What is the legal implications to buy or sell a property “voetstoots”?
30 November 2020 | Lariska Burger
Let us start by explaining the meaning of the word “voetstoots”.
“Voetstoots” has its origins in South Africa’s Roman-Dutch law heritage and translates to: “to push a thing sold with one’s foot to indicate delivery and not come back with complaints later”. This means to sell or buy a property “as it stands” or in the condition in which the property is at the time of the sale.
The condition of the property refers to any defects that are discovered upon inspection or any defects that is not visible upon a diligent inspection.
The Common Law Position
In the common law there are two types of defects:
- A latent defect is a fault that would not readily be revealed by a reasonable inspection of the property being sold. Examples of such latent defects could be:
- Occasional flooding of the home in heavy storms due to ineffective storm water management
- A slow leak in the swimming pool which was not readily apparent.
- A patent defect is a flaw that is not hidden and ought to be easily identified upon reasonable inspection
If a property is sold “voetstoots” the only responsibility of the seller is to disclose any latent defects of which the seller is aware. Some sellers try to hide behind a “voetstoots” clause in cases where there are serious defects. They deliberately concealed it from the purchaser such as structural problems, damp, leaking roofs etc. But the law states that a “voetstoots” clause does not protect the seller against claims for latent defects that the seller knew about and deliberately concealed from the purchaser. Sellers are required by law to disclose any latent property defects they are aware of.
The New Position – The CPA
The Consumer Protection Act No 68 of 2008 (“the Act”) has a significant influence on the common law warranty against latent defects. The Act does not apply to a transaction where the buyer is a juristic person whose asset value or annual turnover at the time of the transaction equals or exceeds the threshold value of R2 million, as determined by the Minster of Trade and Industry from time to time.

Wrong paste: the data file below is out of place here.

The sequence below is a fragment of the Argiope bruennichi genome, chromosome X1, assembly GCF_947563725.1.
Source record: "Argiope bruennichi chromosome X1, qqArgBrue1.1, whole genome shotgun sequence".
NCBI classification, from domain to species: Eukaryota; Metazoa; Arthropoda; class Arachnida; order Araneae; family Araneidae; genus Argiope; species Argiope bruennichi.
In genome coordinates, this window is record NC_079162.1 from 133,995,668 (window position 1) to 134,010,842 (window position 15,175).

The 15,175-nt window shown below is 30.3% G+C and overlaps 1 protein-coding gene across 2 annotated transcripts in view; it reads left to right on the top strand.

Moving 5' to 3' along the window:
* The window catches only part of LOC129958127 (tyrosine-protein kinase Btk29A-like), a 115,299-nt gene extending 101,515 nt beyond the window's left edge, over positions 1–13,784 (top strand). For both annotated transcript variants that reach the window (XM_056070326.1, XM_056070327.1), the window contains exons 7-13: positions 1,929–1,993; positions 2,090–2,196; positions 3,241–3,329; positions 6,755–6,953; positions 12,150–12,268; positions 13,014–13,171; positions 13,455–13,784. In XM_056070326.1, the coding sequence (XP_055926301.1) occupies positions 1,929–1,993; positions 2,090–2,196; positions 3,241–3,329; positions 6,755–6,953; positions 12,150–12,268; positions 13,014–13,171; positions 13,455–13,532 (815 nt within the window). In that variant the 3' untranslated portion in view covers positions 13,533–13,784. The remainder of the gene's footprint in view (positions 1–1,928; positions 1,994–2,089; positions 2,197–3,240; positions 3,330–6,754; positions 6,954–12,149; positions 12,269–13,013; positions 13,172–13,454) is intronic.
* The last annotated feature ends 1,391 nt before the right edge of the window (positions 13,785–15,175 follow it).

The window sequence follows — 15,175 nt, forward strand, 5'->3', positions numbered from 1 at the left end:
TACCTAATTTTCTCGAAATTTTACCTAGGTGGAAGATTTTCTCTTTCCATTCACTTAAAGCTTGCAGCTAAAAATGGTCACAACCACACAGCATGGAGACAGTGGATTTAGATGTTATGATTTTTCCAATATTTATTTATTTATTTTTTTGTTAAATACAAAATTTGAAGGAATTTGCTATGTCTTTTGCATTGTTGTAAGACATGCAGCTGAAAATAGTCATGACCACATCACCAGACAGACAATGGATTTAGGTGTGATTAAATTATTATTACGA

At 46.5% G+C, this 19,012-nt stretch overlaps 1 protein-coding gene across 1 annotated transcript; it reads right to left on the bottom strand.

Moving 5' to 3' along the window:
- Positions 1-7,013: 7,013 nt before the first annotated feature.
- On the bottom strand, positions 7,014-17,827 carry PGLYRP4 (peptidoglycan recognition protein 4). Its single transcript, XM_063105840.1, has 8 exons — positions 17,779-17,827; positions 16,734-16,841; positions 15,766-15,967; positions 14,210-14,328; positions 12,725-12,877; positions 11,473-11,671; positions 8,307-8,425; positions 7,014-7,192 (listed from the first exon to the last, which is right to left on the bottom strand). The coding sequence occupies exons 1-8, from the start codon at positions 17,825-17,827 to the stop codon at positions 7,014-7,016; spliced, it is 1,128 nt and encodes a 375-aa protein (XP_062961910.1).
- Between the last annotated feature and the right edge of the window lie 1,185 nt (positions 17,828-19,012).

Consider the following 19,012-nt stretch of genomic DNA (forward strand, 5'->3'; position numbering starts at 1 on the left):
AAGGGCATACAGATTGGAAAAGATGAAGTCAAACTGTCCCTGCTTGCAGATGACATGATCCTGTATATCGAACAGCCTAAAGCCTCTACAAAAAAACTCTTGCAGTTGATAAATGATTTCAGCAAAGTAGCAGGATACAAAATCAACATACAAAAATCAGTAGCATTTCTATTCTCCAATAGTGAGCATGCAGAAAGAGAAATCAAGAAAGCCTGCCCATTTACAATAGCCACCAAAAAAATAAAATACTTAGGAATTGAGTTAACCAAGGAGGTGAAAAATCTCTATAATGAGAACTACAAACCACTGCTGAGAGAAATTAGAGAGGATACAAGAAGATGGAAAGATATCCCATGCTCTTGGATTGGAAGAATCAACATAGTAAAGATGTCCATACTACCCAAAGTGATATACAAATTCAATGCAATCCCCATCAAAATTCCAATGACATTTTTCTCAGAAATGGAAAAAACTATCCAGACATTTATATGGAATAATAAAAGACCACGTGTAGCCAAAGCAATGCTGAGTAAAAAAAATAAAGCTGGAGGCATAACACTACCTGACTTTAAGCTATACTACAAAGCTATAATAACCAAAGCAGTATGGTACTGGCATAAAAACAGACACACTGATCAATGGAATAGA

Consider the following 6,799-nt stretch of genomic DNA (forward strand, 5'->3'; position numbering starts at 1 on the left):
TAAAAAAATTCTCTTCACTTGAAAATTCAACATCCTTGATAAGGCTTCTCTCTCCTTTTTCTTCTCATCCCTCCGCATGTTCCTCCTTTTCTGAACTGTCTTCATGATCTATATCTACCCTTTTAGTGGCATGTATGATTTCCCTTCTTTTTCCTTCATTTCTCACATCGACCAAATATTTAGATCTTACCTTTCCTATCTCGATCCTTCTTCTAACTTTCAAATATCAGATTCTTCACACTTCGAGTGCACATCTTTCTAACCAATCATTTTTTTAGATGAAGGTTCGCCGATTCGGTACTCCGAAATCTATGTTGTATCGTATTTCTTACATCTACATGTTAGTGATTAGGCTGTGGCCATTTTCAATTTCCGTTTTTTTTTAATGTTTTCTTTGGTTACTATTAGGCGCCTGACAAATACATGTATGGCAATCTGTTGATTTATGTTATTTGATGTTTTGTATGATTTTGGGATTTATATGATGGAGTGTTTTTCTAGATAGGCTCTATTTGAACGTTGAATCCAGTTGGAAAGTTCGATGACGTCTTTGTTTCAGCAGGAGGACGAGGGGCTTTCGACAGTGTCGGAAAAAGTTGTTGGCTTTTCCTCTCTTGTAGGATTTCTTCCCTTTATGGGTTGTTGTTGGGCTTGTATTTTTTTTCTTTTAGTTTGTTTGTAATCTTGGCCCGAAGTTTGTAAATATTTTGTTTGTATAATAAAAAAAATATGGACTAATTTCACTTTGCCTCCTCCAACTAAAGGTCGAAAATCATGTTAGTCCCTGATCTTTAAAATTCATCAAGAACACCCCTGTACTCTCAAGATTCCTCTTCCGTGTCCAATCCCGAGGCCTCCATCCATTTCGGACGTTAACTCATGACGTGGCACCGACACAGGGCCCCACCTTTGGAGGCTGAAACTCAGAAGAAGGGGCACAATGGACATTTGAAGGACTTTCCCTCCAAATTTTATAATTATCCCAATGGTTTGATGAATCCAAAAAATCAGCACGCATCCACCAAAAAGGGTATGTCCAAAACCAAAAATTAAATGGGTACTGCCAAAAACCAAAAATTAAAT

The Act will also not be applicable where goods and services are not supplied in the ordinary course of business. For example if a home owner wants to sell his home and sells it once-off and not in the ordinary course of his business, the abovementioned common law principle will be applicable, therefore not all sale agreements will fall under this Act for protection for the buyer against defects.
When is a seller protected by the voetstoots clause?
Please note the below serves as some examples:
- All patent defects are covered by the voetstoots clause, even if the defect was not seen by the purchaser when he/she viewed the property because the building/room that is defective was locked at the time of the inspection. It is the responsibility of the purchaser to conduct a thorough inspection and to request access to all areas where such access is not available.
- Latent defects of which the seller was not aware of and did not try to conceal from the purchaser.
What is the obligations of the Seller and Purchaser when selling a property?
In conclusion, it is suggested that when a Seller wants to sell immovable property privately with the inclusion of the voetstoots clause, he/she has the duty to disclose all defects of the immovable property that he/she is aware of. A seller can further mitigate potential liability by attaching a condition report to the Deed of Sale. The condition report is a report whereby the seller is setting out the quality of the property as well as a list of all the defects, which he/she is aware of and the time of the sale of the property.
The purchaser has the obligation to inspect the property thoroughly as the condition report is not a warranty to the purchaser. The inspection should highlight any undisclosed defects to help circumvent any later problems or delay in the transfer arising out of a defect coming to light.
If buyers are in doubt to do their own inspection, they can appoint a home inspection company to assess the property.
It is very important for buyers and sellers to understand the concept of “voetstoots” before entering into any sale agreement.